There is, of course, a rather nice shortcut for solving this problem. The moment you realize it is a right triangle with a hypotenuse of 50 feet and another side of 40 feet, you might recognize that this triangle is simply a multiple of the common right triangle ‘triplet’ of 3, 4, 5. So it is possible to immediately see that the remaining distance must be 30 feet, but if you didn’t see that, it still isn’t overly difficult to solve the problem the long way.
Cos(x) divided by cot(x) is equal to which of the following?
This problem illustrates the importance of trigonometric identities on the OAT. You should know what the sine, cosine, tangent, cotangent, secant, and cosecant functions are and you should also be able to combine and interconvert them, as you will in this problem.
To do this problem, we’ll get everything in terms of sine and cosine, and then cancel appropriately to reduce to our final answer. Cos(x) means cosine of x, and we won’t need to touch that. Cot(x), however, needs to be converted. The cotangent of x is the inverse of the tangent of x, and tan(x) is the same as sin(x) divided by cos(x) so the cot(x) must be the cos(x) divided by the sin(x). So in the problem, we’ll have the following: cos(x)-,cos(x)-sin(x)..
The cos(x) over cos(x) will cancel out to one, so we’ll end up with one divided by (one over sin(x)) which just gives us sin(x) so our answer will be choice B.
What is the secant of 300 degrees? Note that this problem could also be asked as what is the secant of 5π/3 using radians. Also, you can add or subtract 360 degrees (or 2π radians) as many times as you want without affecting the answer, so you should know how to cope with these various possibilities on test day. However, if this gives you too much difficulty, I wouldn’t advise you to go overboard trying to learn this at the expense of other, more important material (of which there is plenty), because there shouldn’t be many problems that involve this. The trigonometric identities, an example of which is given back in problem 3, are much easier and more important to learn.
Note: Some calculators are capable of immediately solving this, of course, but I’m working under the assumption that, just as before, you’ll need to solve this by hand. The on-screen calculator function is only just being introduced to the OAT as I am writing this article, so there’s no way for me to know yet exactly what that calculator can and can’t do.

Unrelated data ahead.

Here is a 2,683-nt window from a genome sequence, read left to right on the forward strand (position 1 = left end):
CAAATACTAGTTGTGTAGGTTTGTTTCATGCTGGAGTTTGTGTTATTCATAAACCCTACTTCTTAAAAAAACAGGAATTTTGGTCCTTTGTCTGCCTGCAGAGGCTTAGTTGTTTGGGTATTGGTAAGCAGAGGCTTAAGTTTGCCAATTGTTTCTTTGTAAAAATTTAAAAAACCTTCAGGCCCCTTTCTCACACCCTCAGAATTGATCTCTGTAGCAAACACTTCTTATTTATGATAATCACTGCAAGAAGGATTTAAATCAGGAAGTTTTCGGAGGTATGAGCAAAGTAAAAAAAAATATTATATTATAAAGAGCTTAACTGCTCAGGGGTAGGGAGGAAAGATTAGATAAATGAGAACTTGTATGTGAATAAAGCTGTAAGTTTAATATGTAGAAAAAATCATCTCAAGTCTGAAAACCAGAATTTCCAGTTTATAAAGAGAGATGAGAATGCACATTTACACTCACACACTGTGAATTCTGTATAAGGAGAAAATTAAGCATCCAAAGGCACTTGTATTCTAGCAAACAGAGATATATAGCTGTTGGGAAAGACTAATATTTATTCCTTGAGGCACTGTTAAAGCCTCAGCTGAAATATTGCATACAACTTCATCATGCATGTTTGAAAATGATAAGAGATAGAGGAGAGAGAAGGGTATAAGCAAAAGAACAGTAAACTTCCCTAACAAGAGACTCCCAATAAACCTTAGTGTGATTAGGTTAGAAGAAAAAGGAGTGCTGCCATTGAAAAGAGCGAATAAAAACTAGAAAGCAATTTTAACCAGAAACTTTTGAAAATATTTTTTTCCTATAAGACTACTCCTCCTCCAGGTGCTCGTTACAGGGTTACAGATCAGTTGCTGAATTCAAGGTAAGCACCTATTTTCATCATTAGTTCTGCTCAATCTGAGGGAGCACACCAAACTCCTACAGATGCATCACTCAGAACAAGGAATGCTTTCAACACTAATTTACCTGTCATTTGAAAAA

Now, back to the problem. First of all, the secant is just the inverse of the cosine function, so we want to know what the cosine of 300 degrees is. I do know that the cosine is positive in quadrant 4 (quadrant 4 covers 270 degrees to 360 degrees); we know this because of the handy acronym All Students Take Calculus. All functions are positive in quadrant 1, while sine is positive in quadrant 2, tangent is positive in quadrant 3, and cosine is positive in quadrant 4. So if there were any negative answer choices to this problem, we could immediately eliminate them. To proceed further, I’m going to use the ‘symmetry’ method to find what angle in quadrant 1 has an equivalent cosine to 300 degrees; if you cannot follow this method, I’d strongly suggest you consult a book for other methods. So for the ‘symmetry’ method, I know that the cosine function reaches its apex of 1 at 0 degrees, and so on either side of this (i.e. backing up into quadrant 4 or going forward quadrant 1) the cosine function is decreasing in a symmetrical manner. 300 degrees is 60 degrees away from 360 degrees (or 0 degrees) so 300 degrees will have the same cosine as 60 degrees. We should all have the sine, cosine, and tangent memorized for the following values: 0 degrees, 30 degrees, 45 degrees, 60 degrees, and 90 degrees. The cosine of 60 degrees is equal to 1/2 therefore the cosine of 300 degrees is also equal to 1/2. The inverse of 1/2 is 2, so the secant of 300 degrees is 2.
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Thanks for reading,
Salus Optometry 2014′